I will largely be summarizing the catalog of items in each category, rather than discussing the analysis in detail, which does a disservice to the complexity of the stories and to the connections Donoghue makes between them. Anyone who wants a grounding in this history and development of lesbian motifs in English-language literature needs to get her hands on this book and read it in detail.
Chapter 2: Inseparables
As I read through Donoghue's six "plot types", it's interesting to see how items 2-5 shade into each other. When the Inseperable pair are disrupted by the intrusion of a man, he becomes a Rival of the woman who is not the focus of his interest. If the context of the story shifts from the beauty and naturalness of female friendship to obligatory heterosexuality, then the odd woman out is framed as a Monster who is trying to interfere with the inevitability of the heterosexual resolution. If this conflict is covert rather than overt and shades to the even more monstrous, then it is revealed by Detection.
While all of the plot-types are found across a wide time period, there is a tendency for the dominant type to follow this progression over time as popular attitudes toward lesbian behavior became pathologized and medicalized. Regardless of women's actual behaviors and feelings during the various eras, literature reflected the interpretations made possible, or even necessary, by popular understanding. Until the popular understanding of female romantic friendship came to include the possibility of sexual activity, there was no context for viewing them as the pathological relationships required by Monsters and Detection. Conversely, with the erosion of social stigma, those two plot-types begin to lose their logic, except as a pathology of human interactions in general, possible within any type of relationship (romantic or not). That is, the become less viable as specifically lesbian tropes and fade into the general palette of possible human plot devices.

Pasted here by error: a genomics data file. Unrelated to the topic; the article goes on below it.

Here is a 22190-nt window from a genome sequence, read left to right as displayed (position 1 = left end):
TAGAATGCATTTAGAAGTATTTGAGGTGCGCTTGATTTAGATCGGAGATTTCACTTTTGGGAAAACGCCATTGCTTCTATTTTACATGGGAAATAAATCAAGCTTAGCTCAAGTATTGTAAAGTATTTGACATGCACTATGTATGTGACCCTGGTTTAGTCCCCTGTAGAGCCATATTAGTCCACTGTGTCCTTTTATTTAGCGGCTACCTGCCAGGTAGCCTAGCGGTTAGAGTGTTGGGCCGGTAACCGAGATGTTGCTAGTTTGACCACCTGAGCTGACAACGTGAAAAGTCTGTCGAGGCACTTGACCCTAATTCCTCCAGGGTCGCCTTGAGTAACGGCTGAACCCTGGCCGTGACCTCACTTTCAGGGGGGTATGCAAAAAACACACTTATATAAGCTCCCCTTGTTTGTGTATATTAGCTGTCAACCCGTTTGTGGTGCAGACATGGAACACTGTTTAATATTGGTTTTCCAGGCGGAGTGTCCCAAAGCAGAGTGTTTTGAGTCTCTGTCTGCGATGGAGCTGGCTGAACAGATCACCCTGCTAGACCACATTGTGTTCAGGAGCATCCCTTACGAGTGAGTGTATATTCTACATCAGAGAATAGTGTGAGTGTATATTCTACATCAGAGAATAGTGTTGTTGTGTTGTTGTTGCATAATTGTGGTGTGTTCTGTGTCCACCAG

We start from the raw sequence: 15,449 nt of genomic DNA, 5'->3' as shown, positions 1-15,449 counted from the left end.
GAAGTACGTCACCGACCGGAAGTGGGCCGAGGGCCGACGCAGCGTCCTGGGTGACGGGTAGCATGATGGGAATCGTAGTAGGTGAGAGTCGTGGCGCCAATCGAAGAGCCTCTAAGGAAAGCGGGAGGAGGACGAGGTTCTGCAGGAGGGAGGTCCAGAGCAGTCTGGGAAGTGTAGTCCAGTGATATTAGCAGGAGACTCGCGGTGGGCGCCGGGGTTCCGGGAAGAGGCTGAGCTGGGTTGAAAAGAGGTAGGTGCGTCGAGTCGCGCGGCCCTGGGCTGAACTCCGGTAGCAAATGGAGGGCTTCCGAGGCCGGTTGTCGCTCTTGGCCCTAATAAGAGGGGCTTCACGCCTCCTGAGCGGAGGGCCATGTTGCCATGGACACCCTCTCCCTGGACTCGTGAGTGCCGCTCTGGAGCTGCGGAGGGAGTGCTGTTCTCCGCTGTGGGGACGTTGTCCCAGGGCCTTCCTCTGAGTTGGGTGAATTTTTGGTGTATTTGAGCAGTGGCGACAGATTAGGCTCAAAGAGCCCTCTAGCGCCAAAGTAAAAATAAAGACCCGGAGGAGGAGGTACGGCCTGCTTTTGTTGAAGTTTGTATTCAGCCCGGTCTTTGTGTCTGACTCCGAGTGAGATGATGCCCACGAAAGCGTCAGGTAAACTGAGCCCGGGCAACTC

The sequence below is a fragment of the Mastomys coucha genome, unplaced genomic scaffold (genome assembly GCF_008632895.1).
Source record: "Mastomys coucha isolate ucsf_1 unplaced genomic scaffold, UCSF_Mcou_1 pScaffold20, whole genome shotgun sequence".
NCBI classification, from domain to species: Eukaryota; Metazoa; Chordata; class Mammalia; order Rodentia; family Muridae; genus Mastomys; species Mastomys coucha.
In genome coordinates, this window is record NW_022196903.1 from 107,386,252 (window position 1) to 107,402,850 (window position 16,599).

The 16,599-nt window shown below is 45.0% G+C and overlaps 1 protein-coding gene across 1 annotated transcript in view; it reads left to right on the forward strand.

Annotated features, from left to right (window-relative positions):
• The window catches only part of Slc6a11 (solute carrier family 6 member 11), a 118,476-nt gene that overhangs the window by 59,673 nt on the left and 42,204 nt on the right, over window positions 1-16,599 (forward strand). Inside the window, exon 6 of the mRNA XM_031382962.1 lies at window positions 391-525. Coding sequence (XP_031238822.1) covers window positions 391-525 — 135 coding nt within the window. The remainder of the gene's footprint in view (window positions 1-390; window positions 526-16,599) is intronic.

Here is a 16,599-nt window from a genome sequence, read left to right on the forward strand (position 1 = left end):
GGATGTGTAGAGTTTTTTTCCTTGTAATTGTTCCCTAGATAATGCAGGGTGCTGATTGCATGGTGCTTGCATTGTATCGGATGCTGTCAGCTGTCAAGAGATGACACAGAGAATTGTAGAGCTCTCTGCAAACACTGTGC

* * *
Chapter 2: Inseparables
Even in female bridegroom plots it is the feminine-coded attributes of the disguised woman that are found attractive. Much of the Renaissance debate about the nature of desire focused on an attraction of similar beings, not of opposites. [Note: this concept has a rather different flavor when applied to things like class and race.] The Inseparables motif focuses on the strength of the bond of similarity and especially of same-sex couples. The earliest example of this motif may be the biblical story of Ruth and Naomi. The Inseparable motif is strongly tied up with sentimental notions of the primacy of emotional connections and the purity of female friendship. It tended to downplay or deny sexual love, though not necessarily physical affection. The motif is expressed through a desire to maintain a close emotional and physical bond and the conflict comes through the forces that try to separate the women or to come between them emotionally.